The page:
Range and Specialization represent two sides of the same coin. As discussed earlier in our description of job evolution, design jobs exist on a spectrum. Your ability to show Range on that spectrum could be an attractive quality — if the employer values range. In other instances, depth and specialization are sought, turning Range into an anchor on your ambitions.

For those changing careers, Range is your greatest weapon because it allows you to leverage your past while continuing to grow in new directions. I am a big fan of generalists, but I am pragmatic enough to understand that my view is not universally appreciated.

Location is probably the most straightforward aspect of salary ranges that you’ll see posted online. Yes, many designers make six-figure salaries in San Francisco and New York — but those dramatically inflated numbers reflect the cost of living in those locations.

Perhaps the best way to illustrate the impact of location on your potential earnings would be to utilize a salary tool that shows the difference between regions. Many job sites include them, but I prefer the BuiltIn tool that allows you to compare areas while also seeing the range of salaries in a particular city.

design-job-pay Source:

While it only covers a handful of cities, it does provide a glimpse into the real cost associated with living in a major tech hub.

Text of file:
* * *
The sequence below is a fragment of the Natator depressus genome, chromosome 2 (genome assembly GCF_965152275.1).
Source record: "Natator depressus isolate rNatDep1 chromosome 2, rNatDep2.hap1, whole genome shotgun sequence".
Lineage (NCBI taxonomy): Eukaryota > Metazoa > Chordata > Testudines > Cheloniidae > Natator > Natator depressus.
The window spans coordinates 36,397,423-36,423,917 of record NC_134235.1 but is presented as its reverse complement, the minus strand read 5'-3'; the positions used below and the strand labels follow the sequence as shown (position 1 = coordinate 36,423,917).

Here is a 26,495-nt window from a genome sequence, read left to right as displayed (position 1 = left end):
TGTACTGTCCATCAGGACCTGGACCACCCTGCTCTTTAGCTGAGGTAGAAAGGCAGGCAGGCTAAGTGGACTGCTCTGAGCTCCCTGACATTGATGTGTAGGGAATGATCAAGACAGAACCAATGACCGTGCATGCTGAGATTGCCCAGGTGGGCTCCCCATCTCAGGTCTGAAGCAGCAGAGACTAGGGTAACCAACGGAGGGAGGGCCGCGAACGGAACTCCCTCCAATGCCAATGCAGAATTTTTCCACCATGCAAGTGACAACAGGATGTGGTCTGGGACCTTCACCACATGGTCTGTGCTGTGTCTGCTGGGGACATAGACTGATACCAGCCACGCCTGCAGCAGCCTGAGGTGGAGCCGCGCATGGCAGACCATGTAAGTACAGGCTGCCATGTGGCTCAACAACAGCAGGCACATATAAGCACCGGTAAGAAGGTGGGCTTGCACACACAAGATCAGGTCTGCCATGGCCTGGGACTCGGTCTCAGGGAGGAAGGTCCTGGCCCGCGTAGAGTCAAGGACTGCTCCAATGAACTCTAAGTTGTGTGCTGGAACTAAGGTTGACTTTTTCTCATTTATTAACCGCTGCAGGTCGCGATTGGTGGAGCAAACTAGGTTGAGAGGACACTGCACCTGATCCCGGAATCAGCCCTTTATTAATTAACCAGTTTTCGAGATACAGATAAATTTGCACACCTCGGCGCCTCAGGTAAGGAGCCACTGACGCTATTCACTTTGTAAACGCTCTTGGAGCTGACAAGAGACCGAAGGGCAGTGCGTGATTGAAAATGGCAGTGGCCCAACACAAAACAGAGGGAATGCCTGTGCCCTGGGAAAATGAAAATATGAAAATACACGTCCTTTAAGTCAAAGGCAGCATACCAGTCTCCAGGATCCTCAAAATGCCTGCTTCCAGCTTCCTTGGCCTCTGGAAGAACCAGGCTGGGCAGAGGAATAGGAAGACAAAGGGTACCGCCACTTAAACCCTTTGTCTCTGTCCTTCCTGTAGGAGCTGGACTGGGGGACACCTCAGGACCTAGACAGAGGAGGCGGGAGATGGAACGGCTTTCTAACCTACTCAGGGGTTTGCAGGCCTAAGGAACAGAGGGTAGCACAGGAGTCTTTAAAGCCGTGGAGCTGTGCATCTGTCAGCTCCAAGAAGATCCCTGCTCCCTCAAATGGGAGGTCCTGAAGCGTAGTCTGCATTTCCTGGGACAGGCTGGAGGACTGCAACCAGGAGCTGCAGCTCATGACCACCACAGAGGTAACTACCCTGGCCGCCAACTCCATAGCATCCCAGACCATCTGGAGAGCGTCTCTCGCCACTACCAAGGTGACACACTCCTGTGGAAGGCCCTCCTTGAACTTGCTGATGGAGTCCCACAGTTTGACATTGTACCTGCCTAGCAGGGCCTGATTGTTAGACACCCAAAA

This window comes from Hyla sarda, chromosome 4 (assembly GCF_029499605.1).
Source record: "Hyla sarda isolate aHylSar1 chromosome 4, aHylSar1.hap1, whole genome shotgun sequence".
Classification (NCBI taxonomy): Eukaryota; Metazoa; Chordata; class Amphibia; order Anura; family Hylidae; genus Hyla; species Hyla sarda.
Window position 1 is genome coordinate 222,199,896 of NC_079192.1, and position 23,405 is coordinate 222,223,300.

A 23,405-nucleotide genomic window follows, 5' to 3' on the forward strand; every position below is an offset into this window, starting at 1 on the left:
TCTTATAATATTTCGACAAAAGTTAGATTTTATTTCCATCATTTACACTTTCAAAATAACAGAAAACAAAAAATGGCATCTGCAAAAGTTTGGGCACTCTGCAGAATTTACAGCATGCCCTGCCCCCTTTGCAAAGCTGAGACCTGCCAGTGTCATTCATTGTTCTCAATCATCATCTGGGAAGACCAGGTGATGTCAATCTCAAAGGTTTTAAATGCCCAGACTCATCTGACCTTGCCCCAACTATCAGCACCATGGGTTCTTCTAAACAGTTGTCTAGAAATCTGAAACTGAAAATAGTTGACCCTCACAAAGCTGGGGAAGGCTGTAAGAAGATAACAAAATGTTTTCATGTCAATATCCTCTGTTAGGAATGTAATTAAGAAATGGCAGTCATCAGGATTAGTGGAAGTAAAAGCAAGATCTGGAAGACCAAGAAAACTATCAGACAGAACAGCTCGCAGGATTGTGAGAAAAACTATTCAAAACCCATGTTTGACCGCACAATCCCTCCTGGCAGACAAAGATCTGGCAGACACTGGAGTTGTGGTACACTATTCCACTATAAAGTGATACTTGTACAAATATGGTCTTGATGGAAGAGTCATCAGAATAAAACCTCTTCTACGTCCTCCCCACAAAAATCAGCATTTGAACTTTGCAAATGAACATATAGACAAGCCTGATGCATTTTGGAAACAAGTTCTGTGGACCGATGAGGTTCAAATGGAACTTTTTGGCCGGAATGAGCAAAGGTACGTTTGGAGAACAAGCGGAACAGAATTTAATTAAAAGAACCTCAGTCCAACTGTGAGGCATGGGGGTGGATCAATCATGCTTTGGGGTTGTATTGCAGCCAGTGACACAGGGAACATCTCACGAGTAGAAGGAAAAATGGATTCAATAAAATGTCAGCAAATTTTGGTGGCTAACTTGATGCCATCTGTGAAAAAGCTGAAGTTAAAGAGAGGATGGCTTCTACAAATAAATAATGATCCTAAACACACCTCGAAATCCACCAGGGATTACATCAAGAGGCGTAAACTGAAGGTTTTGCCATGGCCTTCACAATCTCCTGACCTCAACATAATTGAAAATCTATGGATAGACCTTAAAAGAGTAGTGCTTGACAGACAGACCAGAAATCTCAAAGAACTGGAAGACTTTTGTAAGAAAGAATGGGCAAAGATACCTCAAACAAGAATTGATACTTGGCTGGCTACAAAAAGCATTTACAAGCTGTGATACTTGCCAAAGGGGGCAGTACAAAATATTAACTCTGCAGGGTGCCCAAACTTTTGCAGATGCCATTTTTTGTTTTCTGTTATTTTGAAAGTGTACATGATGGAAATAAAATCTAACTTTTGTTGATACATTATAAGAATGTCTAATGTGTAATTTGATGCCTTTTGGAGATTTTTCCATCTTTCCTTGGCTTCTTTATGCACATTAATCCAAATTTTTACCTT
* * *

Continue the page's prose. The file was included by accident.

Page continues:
The final aspect that impacts how much a Product Design job is the most important one.

Ultimately, you are the final factor that can impact the salary offered for a Product Design position. The manner you carry yourself in an interview matters as much as the work in your portfolio. If you fail to muster the confidence needed to properly value yourself when asked, you can dramatically damage your earning potential.

For this reason, I encourage my students to emphasize research during the interview process. The more you know about the people and companies you’re interviewing with, the more confidence you’ll have. That confidence has a sneaky way of spreading to other aspects — like the way you present yourself to others.

Finally, nothing quite prepares you for an interview like — an interview. We have all had bad interviews before, but you don’t have to have one with a potential employer. Practice interviews are a vital part of successful job search preparation.

If you’ve never been through a practice interview, this video will show you what they are like at New Pragmatic. You need a dedicated mentor to conduct these sessions, but need someone who will push you to perform at your highest level. That’s not always the easiest thing to pull off when practicing with family and friends.


I created the Intro to Product Design course to give you a glimpse into the world of Product Design while surfacing the opportunities available to you. Before deciding to go further, it is crucial to stop and think about what it would be like to work in this field.

This activity is very similar to looking for a new home. You might fall in love with the house itself, but what is the neighborhood like and could you stand the neighbors should you decide to move in.

Your assignment in this exercise is to find three job postings in your area that you believe you would find interesting. Answer the following questions associated with each selection:

  • Why do I find this position interesting?
  • What skills or attributes do I possess that would make me an ideal candidate?
  • What listed skills or attributes do I currently lack?

As you work through the prompts above, try to be honest with yourself. Being too positive will set you up for disappointment while being too hard on yourself could squash your confidence before you get started.

Once complete, update your Journal with links to any assets or supporting material for this exercise. Post a link to Journal in the Feedback-Loop channel for review.